The Conversation Operating System

Death Valley National Park, California; photo by the author

One of the first things I did after assuming responsibility for Smartling’s sales team was adopt a sales methodology. Countless options exist; some of the more well known ones are The Challenger Sale, MEDDIC, Solution Selling, and SPIN Selling. I chose the Sandler Selling System, which is rooted in the belief that buyer and seller should invest equally in the sales process, and with which Smartling had prior exposure.

At the time I was laser-focused on how Sandler could help us to win more new customers. When I became responsible for Smartling’s post-sales teams a year later (customer success, account management, professional services, and technical support), I immediately saw Sandler in a different light: it could be the common language used by all of our market-facing teams. We began indoctrinating the post-sales teams in Sandler, too.

As I explained to our professional services team, Sandler wouldn’t help to fix bugs, ship product features, or stop salespeople from selling capabilities that didn’t exist (I may have used more colorful language at the time), but it would ensure that every team at Smartling spoke a common language. Preparing for conversations, handling difficult situations, and controlling outcomes would all be easier because every Smartling participant would be using the same framework to evaluate situations and communicate about them. I called Sandler our “conversation operating system.”

That was nearly three years ago. When I decided to write this blog post about my experience, I searched Google for “conversation operating system” and was surprised to find only 264 results. The first, a LinkedIn article by an executive coach named Amanda Ridings, appears to be the only relevant one, although it doesn’t define the term. So, here’s my definition:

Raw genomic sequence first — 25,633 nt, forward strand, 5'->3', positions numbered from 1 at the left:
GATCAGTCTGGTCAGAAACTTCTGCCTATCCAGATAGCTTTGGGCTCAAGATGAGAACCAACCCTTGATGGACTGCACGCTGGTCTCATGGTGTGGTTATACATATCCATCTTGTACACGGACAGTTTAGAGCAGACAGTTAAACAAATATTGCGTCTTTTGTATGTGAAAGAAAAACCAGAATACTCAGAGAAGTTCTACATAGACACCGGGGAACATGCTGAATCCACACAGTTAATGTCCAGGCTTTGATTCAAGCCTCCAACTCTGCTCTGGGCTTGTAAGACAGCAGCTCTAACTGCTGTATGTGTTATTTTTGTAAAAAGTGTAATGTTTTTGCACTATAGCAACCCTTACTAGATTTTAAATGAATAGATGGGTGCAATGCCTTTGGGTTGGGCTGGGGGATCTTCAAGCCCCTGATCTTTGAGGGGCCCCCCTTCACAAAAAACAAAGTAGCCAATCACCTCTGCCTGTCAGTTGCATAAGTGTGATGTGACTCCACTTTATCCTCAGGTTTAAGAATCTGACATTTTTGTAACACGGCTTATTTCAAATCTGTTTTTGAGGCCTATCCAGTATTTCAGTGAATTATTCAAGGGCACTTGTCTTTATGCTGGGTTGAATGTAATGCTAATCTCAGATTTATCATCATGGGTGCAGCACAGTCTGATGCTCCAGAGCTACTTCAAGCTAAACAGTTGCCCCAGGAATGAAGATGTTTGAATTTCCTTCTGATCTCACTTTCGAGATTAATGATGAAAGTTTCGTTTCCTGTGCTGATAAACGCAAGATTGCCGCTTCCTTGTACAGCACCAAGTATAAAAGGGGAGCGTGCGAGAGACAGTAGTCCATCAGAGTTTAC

A conversation operating system is a set of guidelines and techniques that guide how an organization’s employees communicate.

The benefits of having this communication commonality are significant, particularly for subscription businesses like Smartling where the customer journey is nonlinear. Creating one for your organization isn’t necessarily hard, but it requires focus and comes together over a period of months, not weeks. Here are the steps we followed:

A conversation operating system begins with a sales methodology, but it goes far beyond it. Identifying the right one for your organization and embedding it deeply can yield meaningful cross-functional results.

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Chief Customer Officer at Brightflag. I write about issues relevant to and situations faced by SaaS companies as they scale.

Chief Customer Officer at Brightflag. I write about issues relevant to and situations faced by SaaS companies as they scale.